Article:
Besides this, each application is going to look pretty much the same, as they’ll all be automatically tailored to the specific job by the latest generative AI. What’s the cherry on top of this chaotic cake? Well, AI’s notorious tendency for hallucinations combined with the distrust that already exists with CVs, is further blurring the line between applications that can and cannot be trusted. 

This is what the future of talent acquisition will have to tackle, and automating existing processes and HR tech through AI is not going to help.


Let’s stress-test it

Ask yourself, will your current hiring process cope with five times, maybe even 20 times more applications? It’s a nauseating cycle. The more applications you receive, the harder it is for jobseekers to stand out, necessitating them to create more. Let’s say that the current one in 20 applicants invited for an interview becomes one in a hundred. 

One in five interviews result in a hire, but now the information used to judge whether to invite to interview is increasingly wrong. So, more interviews are needed – let’s double it. Even then people will get through this only to fail the post-offer reference check. And it’s back to the start of the process we go.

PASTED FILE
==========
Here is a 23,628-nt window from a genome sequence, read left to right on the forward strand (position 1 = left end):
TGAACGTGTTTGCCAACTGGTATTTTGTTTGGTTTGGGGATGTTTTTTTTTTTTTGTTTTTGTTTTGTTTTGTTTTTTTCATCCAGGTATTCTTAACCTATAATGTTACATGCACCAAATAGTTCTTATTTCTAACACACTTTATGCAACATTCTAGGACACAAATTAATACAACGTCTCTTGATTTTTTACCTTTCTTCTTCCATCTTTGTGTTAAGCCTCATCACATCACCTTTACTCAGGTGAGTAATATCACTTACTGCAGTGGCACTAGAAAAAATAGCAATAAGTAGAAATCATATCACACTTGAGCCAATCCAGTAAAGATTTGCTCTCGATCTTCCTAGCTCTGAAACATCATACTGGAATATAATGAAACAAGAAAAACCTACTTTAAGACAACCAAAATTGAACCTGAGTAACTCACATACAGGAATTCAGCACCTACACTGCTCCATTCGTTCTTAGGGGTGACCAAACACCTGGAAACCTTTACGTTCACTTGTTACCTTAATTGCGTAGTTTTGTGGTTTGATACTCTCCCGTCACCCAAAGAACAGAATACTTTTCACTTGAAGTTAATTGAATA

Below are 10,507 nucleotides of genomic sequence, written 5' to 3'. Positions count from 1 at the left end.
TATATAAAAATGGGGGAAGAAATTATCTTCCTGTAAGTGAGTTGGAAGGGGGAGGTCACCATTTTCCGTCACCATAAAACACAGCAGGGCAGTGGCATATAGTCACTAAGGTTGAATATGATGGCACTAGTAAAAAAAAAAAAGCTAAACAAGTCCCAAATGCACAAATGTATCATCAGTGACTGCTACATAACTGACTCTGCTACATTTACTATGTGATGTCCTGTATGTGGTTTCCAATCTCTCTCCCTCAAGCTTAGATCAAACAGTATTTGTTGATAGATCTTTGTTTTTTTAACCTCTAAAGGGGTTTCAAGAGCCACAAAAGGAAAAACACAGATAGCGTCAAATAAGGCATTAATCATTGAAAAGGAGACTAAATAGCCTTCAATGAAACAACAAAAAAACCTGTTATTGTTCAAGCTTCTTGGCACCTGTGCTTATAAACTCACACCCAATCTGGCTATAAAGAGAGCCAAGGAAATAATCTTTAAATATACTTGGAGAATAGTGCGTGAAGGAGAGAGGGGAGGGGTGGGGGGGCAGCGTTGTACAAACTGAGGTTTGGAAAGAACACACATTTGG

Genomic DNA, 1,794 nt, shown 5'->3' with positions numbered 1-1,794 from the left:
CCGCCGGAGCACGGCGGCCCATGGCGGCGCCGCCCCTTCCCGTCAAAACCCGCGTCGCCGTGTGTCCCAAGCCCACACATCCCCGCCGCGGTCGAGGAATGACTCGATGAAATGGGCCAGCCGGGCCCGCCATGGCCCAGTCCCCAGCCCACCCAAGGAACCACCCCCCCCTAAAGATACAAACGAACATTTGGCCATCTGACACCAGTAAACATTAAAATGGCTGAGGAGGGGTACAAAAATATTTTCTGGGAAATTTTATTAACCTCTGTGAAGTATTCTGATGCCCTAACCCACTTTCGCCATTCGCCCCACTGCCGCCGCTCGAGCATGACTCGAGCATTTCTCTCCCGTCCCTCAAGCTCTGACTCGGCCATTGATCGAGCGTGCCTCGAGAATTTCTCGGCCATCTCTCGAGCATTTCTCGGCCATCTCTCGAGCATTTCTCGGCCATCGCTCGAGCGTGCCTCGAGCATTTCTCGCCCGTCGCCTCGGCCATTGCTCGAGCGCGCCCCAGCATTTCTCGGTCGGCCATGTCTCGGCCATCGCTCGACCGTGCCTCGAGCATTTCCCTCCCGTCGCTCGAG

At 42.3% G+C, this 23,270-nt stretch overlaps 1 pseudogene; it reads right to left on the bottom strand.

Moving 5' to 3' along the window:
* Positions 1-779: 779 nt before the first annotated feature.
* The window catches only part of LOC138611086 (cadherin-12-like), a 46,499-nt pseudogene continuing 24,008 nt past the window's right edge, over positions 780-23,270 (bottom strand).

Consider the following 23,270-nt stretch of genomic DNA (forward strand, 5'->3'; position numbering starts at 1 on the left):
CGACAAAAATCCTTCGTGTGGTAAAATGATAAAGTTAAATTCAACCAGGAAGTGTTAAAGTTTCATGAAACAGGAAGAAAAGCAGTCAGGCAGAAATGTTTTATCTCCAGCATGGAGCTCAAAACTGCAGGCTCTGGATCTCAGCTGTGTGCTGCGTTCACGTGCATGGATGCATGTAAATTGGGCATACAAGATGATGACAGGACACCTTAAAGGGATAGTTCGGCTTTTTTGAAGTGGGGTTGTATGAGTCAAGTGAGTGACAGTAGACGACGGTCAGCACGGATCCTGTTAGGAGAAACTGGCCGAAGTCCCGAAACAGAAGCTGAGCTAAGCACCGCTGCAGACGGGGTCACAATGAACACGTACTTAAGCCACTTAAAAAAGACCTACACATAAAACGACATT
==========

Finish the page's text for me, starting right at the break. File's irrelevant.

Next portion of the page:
At this point, that’s now 1,000 applications per hire. Assuming, of course, that they pass the reference check, most will be unsuitable. Many will be so generic that they are impossible to tell them apart, thanks to the tailored-to-the-job generative AI written CV and application.  


How will you cope and what happens to your HR tech?

“It’s fine,” I hear you say. “My HR tech vendors are adding AI to their systems to automate.” That’s great, but there’s three key things to consider. Firstly, the data being used to power the process can no longer be trusted. For example, the CV is no longer robust. It is written by AI  crap in, crap out.